What am I protecting Myself online from?
To take the first steps in protecting yourself online, you need to know that you are protecting yourself from. The various online threats can be divided into three separate categories:
- Threats to your computer: You should protect your computer from intruders and loss of data from viruses and or other malicious content. There is a new type of malware known as Ransome which can lockdown your computer and will not open until you pay some money to hackers.
- Threats to Your Property: You should take steps to reduce the risk of your property such as your bank account and credit card numbers, being compromised on the Internet. As I have reported as data breach on Home Depot in my previous post.
- Threats to You: You should be cautious of strangers you meet on the Internet and aware of the threats to personal privacy that are a result of this new technology. Cyber bullying is also causing a lot of damage to the internet users and especially the kids are being bullied.
One point to keep in mind is the origin of each of these threats. The most newsworthy threats over the internet are mostly the Bank scams and spyware such as Kaptoxa, Dyre Wolf and Payload etc. Most of these threats tend to be fairly recognizable and you can usually take measures to effectively guard against them. However, some threats are covert and often unintentional, meaning they are hard to recognize and to avoid. Mostly, these are those spywares which have the auto update facility – some kind of artificial intelligence which helps them to change their variant forms to disguise.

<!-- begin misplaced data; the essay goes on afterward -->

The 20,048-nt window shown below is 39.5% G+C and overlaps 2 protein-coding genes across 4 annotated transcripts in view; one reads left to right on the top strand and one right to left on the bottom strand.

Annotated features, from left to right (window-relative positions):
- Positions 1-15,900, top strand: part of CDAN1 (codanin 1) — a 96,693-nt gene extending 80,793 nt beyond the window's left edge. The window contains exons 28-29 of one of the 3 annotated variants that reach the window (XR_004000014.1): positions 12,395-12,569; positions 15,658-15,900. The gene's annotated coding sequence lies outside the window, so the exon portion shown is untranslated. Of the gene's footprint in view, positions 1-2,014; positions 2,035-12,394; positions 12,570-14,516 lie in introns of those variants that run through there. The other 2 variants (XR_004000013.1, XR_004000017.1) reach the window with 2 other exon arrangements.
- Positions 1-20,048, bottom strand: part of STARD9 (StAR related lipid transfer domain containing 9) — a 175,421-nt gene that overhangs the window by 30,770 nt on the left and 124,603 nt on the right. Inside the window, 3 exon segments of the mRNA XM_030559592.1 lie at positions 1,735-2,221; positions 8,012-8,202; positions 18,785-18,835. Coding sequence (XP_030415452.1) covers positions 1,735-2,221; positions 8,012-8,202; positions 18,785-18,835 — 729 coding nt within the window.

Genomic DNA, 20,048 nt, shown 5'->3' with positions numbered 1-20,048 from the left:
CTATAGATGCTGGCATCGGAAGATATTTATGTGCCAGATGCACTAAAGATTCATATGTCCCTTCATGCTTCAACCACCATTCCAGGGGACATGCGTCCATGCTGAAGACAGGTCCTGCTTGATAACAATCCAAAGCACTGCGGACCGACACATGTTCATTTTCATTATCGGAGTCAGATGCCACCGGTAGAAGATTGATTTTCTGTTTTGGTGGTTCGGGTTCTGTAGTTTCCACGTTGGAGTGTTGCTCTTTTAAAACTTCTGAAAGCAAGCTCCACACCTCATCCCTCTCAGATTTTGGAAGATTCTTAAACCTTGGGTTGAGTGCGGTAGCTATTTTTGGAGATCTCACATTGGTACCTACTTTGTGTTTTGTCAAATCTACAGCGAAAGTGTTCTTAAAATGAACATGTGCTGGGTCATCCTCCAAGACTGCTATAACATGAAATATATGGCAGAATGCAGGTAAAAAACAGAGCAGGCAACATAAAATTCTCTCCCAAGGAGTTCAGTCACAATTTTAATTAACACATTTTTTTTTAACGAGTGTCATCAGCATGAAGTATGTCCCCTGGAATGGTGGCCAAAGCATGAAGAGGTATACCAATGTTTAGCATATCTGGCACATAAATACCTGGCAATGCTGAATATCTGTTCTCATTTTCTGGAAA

Hackers and Crackers
If you are like most people, when you think of Internet Security, the first threat that comes to mind is from the hacker. This term often elicits images of a socially disturbed individual in a dimly lit room who is bent in destruction, theft, and generally being a nuisance to the good people who use the Internet. True, the term hacker is often used to describe someone who illegally breaks into the computer systems. However, the usage of this term is not entirely accurate. Being called a Hacker is a high compliment for a legitimate computer programmer. By definition, hacking is the art of making a computer function in ways that it wasn’t necessarily designed. A hacker, then, is someone who vigorously studies the inner workings of the computer systems and then applies that knowledge to solve seemingly impossible problems. The vast majority of hackers are legitimate professionals, academics, and hobbyists who make valuable contributions, however, because the skills of a hacker are occasionally used to break the law.
Whereas a hacker’s motives are often benign, a cracker is someone who breaks into a computer system with malicious intent. Crackers may also be hackers, but more typically, a cracker is someone who borrows the tools and techniques of a hacker and then uses that knowledge for illicit purposes. For example, a script kiddie is a cracker who doesn’t know much about the technology or inner workings of a computer system but gets a copy of a program or tool that allows him to break into a secure system. Anyone with a computer and a bad attitude can be a script kiddie. Whereas only the most technical and devoted enthusiasts can call themselves hackers.